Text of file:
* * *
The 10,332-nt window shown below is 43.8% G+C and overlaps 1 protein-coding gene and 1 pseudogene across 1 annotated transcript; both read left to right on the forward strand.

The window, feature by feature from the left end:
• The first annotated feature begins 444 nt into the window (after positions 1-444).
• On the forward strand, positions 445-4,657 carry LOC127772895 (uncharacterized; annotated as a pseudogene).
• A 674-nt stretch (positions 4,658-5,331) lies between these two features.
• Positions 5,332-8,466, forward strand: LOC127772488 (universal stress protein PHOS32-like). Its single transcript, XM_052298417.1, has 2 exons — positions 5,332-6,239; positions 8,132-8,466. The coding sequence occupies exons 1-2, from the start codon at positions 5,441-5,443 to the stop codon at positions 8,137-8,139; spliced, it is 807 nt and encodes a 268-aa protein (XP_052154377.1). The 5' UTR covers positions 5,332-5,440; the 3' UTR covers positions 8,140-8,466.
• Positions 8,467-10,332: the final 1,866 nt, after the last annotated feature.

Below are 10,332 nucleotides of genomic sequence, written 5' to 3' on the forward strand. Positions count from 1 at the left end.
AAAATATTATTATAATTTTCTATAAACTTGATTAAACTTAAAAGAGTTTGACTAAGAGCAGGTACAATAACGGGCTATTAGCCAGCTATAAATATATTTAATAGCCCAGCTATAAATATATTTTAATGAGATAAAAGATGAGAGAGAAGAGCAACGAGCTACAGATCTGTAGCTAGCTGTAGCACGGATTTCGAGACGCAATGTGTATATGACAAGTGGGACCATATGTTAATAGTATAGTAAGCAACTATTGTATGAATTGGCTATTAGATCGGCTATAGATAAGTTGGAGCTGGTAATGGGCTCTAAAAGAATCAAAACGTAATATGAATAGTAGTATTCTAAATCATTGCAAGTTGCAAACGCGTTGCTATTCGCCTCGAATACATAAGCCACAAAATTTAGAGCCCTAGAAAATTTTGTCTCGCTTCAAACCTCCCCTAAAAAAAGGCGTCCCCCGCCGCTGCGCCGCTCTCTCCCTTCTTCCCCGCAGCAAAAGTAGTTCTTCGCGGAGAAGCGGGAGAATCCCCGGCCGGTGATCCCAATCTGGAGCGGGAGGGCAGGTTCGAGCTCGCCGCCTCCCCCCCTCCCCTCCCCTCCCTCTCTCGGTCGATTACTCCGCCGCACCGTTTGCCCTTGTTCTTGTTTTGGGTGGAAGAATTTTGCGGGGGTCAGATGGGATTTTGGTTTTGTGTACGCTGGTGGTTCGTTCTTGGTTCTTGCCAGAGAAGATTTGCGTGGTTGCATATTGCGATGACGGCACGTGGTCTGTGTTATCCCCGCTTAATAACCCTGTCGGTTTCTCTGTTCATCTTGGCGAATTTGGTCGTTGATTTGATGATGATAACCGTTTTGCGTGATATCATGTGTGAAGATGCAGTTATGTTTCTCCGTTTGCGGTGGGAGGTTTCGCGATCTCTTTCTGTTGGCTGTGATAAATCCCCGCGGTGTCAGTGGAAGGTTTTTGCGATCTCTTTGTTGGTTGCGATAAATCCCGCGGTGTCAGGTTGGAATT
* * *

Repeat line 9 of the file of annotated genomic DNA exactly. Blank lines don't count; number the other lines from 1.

AAAATATTATTATAATTTTCTATAAACTTGATTAAACTTAAAAGAGTTTGACTAAGAGCAGGTACAATAACGGGCTATTAGCCAGCTATAAATATATTTAATAGCCCAGCTATAAATATATTTTAATGAGATAAAAGATGAGAGAGAAGAGCAACGAGCTACAGATCTGTAGCTAGCTGTAGCACGGATTTCGAGACGCAATGTGTATATGACAAGTGGGACCATATGTTAATAGTATAGTAAGCAACTATTGTATGAATTGGCTATTAGATCGGCTATAGATAAGTTGGAGCTGGTAATGGGCTCTAAAAGAATCAAAACGTAATATGAATAGTAGTATTCTAAATCATTGCAAGTTGCAAACGCGTTGCTATTCGCCTCGAATACATAAGCCACAAAATTTAGAGCCCTAGAAAATTTTGTCTCGCTTCAAACCTCCCCTAAAAAAAGGCGTCCCCCGCCGCTGCGCCGCTCTCTCCCTTCTTCCCCGCAGCAAAAGTAGTTCTTCGCGGAGAAGCGGGAGAATCCCCGGCCGGTGATCCCAATCTGGAGCGGGAGGGCAGGTTCGAGCTCGCCGCCTCCCCCCCTCCCCTCCCCTCCCTCTCTCGGTCGATTACTCCGCCGCACCGTTTGCCCTTGTTCTTGTTTTGGGTGGAAGAATTTTGCGGGGGTCAGATGGGATTTTGGTTTTGTGTACGCTGGTGGTTCGTTCTTGGTTCTTGCCAGAGAAGATTTGCGTGGTTGCATATTGCGATGACGGCACGTGGTCTGTGTTATCCCCGCTTAATAACCCTGTCGGTTTCTCTGTTCATCTTGGCGAATTTGGTCGTTGATTTGATGATGATAACCGTTTTGCGTGATATCATGTGTGAAGATGCAGTTATGTTTCTCCGTTTGCGGTGGGAGGTTTCGCGATCTCTTTCTGTTGGCTGTGATAAATCCCCGCGGTGTCAGTGGAAGGTTTTTGCGATCTCTTTGTTGGTTGCGATAAATCCCGCGGTGTCAGGTTGGAATT